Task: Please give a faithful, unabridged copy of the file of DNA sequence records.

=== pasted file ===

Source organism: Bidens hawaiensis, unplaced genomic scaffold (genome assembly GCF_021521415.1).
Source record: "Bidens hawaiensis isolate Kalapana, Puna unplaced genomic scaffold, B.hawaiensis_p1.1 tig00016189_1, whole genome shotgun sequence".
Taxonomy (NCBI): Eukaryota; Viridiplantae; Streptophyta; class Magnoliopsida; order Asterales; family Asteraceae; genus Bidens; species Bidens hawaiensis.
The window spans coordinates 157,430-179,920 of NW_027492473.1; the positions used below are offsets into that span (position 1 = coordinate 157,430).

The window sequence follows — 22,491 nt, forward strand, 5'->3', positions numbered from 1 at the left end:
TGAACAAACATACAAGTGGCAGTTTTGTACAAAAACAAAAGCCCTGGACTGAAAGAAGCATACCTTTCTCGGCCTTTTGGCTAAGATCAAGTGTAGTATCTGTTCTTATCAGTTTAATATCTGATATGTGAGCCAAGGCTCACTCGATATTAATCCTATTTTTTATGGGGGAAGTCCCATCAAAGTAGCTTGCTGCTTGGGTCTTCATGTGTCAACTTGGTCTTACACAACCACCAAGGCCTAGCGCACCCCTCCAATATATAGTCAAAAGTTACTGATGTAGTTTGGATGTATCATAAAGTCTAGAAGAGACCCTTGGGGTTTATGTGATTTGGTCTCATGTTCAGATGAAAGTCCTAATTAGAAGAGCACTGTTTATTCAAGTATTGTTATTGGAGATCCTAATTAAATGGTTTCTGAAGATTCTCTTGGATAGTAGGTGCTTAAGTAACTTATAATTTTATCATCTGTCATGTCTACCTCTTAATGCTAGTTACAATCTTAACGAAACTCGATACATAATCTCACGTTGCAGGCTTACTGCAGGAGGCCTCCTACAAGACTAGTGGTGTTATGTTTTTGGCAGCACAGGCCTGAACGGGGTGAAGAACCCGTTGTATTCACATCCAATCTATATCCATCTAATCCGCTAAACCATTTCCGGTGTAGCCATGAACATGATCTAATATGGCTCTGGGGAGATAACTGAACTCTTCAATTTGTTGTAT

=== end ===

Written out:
Source organism: Bidens hawaiensis, unplaced genomic scaffold (genome assembly GCF_021521415.1).
Source record: "Bidens hawaiensis isolate Kalapana, Puna unplaced genomic scaffold, B.hawaiensis_p1.1 tig00016189_1, whole genome shotgun sequence".
Taxonomy (NCBI): Eukaryota; Viridiplantae; Streptophyta; class Magnoliopsida; order Asterales; family Asteraceae; genus Bidens; species Bidens hawaiensis.
The window spans coordinates 157,430-179,920 of NW_027492473.1; the positions used below are offsets into that span (position 1 = coordinate 157,430).

The window sequence follows — 22,491 nt, forward strand, 5'->3', positions numbered from 1 at the left end:
TGAACAAACATACAAGTGGCAGTTTTGTACAAAAACAAAAGCCCTGGACTGAAAGAAGCATACCTTTCTCGGCCTTTTGGCTAAGATCAAGTGTAGTATCTGTTCTTATCAGTTTAATATCTGATATGTGAGCCAAGGCTCACTCGATATTAATCCTATTTTTTATGGGGGAAGTCCCATCAAAGTAGCTTGCTGCTTGGGTCTTCATGTGTCAACTTGGTCTTACACAACCACCAAGGCCTAGCGCACCCCTCCAATATATAGTCAAAAGTTACTGATGTAGTTTGGATGTATCATAAAGTCTAGAAGAGACCCTTGGGGTTTATGTGATTTGGTCTCATGTTCAGATGAAAGTCCTAATTAGAAGAGCACTGTTTATTCAAGTATTGTTATTGGAGATCCTAATTAAATGGTTTCTGAAGATTCTCTTGGATAGTAGGTGCTTAAGTAACTTATAATTTTATCATCTGTCATGTCTACCTCTTAATGCTAGTTACAATCTTAACGAAACTCGATACATAATCTCACGTTGCAGGCTTACTGCAGGAGGCCTCCTACAAGACTAGTGGTGTTATGTTTTTGGCAGCACAGGCCTGAACGGGGTGAAGAACCCGTTGTATTCACATCCAATCTATATCCATCTAATCCGCTAAACCATTTCCGGTGTAGCCATGAACATGATCTAATATGGCTCTGGGGAGATAACTGAACTCTTCAATTTGTTGTAT